Jos Buttler played the kind of innings on day two at Mumbai that demonstrates why he should be an automatic pick in all formats. England’s bowlers, though, lacked penetration.
India 146-1 (Vijay 70*, Moeen 1-44) trail England 400 (Jennings 112, Ashwin 6-112) by 254 runs
It was pointed out on Twitter during day two of the Mumbai Test that England and Lancashire’s Jos Buttler has played as many games at the Wankhede Stadium in 2016 as he has at Old Trafford. Seven apiece.
Seven is beginning to become a relevant number for Buttler. He is the first specialist batsman to be selected at No.7 for England since 2001. He’s at No.7, it could be argued, because England don’t necessarily trust him to play like a “proper” batsman.
His one-day excellence, as special as it is, hasn’t always been replicated in the first-class arena – when he’s played – and No.7 ends up looking like a convenient halfway house. You can’t have the gloves, because they’re Jonny’s and he’s doing bloody well, but you can have the position of a keeper, and with that the licence to play with a bit of chutzpah.
His ability to hit big has never been questioned but in his first run in the Test side he came unstuck, seemingly unsure how to play. After eight Tests he averaged 52.66. After seven more it was 30. The message now is clear: you be you, Jos.
That doesn’t mean all-out aggression, though. Speaking to All Out Cricket for an upcoming interview, Buttler said: “The big thing is the mentality I take into an innings. People have obviously talked about my approach in white-ball cricket versus red-ball cricket in terms of how I go about playing, but it doesn’t have to be about the rate you score at.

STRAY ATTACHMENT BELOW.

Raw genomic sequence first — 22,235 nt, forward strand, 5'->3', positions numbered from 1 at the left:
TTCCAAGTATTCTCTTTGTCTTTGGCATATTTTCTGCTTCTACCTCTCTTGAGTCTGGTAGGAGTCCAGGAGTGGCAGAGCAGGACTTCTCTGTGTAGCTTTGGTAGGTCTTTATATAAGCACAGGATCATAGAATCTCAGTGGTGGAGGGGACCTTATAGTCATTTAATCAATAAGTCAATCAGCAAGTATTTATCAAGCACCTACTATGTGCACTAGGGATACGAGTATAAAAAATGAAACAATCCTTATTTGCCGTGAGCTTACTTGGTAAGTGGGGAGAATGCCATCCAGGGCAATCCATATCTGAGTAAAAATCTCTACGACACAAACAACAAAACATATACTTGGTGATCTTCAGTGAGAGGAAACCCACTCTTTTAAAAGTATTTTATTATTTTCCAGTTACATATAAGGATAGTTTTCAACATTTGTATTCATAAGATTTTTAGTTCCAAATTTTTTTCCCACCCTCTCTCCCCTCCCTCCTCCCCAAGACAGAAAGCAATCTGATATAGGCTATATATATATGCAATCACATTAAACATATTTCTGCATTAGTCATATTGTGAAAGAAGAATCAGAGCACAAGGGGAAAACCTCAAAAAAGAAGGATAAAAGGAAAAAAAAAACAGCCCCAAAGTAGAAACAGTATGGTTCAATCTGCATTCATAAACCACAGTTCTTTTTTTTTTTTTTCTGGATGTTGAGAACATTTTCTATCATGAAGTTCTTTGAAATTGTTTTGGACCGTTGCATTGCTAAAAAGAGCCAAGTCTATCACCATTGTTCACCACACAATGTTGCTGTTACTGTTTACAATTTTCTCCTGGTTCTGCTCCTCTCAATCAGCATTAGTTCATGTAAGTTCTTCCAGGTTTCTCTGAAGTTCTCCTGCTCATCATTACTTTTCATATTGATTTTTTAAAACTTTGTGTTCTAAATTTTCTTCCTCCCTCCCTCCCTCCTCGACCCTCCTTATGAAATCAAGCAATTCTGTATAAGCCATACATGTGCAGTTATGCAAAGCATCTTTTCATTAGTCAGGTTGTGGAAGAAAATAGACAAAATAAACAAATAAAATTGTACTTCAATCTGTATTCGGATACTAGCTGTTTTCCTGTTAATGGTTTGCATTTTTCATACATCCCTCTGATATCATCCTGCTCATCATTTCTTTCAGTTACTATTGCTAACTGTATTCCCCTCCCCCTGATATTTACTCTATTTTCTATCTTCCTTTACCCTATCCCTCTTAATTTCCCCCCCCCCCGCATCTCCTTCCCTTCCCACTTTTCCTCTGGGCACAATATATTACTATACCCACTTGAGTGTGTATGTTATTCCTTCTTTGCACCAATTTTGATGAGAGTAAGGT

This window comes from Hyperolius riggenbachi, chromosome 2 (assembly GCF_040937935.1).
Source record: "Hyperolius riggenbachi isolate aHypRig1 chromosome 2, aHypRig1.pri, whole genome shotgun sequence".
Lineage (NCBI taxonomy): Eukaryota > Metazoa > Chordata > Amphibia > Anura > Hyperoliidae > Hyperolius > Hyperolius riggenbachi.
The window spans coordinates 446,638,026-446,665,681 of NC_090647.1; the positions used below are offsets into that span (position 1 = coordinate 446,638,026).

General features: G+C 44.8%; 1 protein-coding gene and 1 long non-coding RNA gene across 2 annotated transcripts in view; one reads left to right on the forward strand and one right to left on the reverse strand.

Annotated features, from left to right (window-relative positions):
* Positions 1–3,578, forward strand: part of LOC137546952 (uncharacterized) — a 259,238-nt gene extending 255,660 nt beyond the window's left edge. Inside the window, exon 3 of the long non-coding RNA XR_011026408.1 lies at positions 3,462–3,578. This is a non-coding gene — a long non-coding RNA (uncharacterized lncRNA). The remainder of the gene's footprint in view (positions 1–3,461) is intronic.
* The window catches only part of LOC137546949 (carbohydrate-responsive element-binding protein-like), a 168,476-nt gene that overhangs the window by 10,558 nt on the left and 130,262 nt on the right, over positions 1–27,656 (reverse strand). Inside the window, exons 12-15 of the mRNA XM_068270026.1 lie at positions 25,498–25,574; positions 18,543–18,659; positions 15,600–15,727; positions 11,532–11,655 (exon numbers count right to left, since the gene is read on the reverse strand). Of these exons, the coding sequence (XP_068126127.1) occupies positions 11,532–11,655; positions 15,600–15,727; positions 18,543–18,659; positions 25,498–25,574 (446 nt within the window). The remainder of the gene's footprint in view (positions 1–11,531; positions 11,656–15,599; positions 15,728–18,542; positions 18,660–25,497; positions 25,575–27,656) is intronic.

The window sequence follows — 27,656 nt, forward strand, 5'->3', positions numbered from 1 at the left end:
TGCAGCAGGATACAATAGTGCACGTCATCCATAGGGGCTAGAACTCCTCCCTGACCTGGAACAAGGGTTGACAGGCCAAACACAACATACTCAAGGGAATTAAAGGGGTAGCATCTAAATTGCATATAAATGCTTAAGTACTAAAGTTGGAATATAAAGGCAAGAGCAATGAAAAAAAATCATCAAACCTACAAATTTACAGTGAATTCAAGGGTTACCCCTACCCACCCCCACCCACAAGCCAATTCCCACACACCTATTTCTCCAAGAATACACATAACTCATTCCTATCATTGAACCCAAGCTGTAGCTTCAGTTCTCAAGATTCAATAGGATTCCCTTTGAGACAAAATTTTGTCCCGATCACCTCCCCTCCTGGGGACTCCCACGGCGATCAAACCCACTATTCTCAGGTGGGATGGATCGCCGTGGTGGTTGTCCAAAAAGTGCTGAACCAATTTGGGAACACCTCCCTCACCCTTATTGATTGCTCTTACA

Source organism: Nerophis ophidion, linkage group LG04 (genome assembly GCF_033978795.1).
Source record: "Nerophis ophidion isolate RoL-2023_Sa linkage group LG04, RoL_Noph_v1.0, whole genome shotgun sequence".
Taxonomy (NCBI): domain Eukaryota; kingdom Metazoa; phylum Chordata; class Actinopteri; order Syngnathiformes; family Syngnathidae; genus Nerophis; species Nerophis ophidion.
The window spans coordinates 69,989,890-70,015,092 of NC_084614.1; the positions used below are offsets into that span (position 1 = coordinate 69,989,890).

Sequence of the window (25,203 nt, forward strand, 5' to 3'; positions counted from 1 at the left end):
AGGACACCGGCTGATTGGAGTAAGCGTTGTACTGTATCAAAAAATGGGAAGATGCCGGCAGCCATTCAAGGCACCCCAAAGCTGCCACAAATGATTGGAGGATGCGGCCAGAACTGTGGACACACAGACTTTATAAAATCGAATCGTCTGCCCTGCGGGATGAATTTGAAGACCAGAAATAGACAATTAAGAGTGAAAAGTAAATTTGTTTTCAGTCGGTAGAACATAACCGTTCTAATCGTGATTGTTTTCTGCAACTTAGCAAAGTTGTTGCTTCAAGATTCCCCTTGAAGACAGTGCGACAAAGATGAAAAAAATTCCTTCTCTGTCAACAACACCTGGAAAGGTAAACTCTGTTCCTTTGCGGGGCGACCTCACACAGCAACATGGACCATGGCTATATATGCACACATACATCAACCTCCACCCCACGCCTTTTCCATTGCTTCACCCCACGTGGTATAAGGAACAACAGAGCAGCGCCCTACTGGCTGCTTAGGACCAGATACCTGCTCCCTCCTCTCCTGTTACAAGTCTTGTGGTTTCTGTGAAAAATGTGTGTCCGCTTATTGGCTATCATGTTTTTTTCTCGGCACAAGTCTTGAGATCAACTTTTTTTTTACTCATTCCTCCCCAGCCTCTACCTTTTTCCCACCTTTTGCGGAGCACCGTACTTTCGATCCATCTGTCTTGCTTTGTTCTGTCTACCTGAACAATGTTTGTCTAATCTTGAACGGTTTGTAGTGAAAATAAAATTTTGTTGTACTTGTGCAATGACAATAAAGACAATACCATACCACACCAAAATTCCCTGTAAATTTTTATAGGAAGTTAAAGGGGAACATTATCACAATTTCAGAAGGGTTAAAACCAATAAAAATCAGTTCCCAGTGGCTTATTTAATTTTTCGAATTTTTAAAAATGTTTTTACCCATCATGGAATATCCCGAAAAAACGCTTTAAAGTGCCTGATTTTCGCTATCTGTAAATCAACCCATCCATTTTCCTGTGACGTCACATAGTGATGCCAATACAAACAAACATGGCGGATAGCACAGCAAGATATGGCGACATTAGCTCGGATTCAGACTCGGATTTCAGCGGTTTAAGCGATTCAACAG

“It can be the mentality and confidence you take to the crease,” he continued, “and the mindset of looking to dominate. That can come in defence, as well. You can dominate the top of off-stump. That’s the kind of thing I want to do consistently… I don’t want to be a guy who just goes out, has a slog and if it comes off, it comes off, but I want to be aggressive.”
The passage of play that Buttler negotiated last night – 14 overs, ball turning, 39 runs, all the tension – is precisely the kind of challenge in Test cricket that he needs to crack. He showed he’s got the skill to absorb pressure as well as exert it.
Naturally, today his game evolved and he added a bit of his ODI shot-making to usher England to 400. It’s the kind of innings that might see him holding down a regular Test place. A word, as well, for Jake Ball, whose combination of northen longhandle and a touch of craft combined with Buttler to put on 54 for the ninth wicket. Precisely what England needed.
What England then needed was wickets. And they weren’t forthcoming. India went after Adil Rashid straight away, determined not to let him settle and with control England’s biggest weapon it went some way to blunting their efforts.
England’s attack in this game is made up of four seamers and two spinners. It’s the first time they’ve gone with that approach since Dhaka and the turning track suggests they’ve done it for the wrong game. That said, there’s no requirement to play a spinner if you don’t trust them. The stocks remain bare.
With wickets in such short supply you inevitably begin to throw the game forward. Will India comfortably overtake England’s total? Could the 2012 Mumbai Test (which saw 327 play 413 before a third-innings collapse of 142 settled things) be repeated? England will naturally be disappointed with how easy Murali Vijay and Cheteshwar Pujara found things today but England’s first-innings runs mean they’re never a million miles away from opening the door. It may well be shut immediately after – Kohli’s got to bat yet – but this is the subcontinent and the game moves quickly over here.
All the while, as long as India trail there remains the possibility that England could grab a few quick wickets. It might take something special like an inspired piece of bowling, a run-out or the intervention of Uri Geller but it could happen. England will hit the hay tonight hoping against hope; buoyed by some improvements in their batting but perhaps slightly concerned about what’s to come tomorrow.
All Out Cricket’s coverage of the India-England Test series is in association with Southall Travel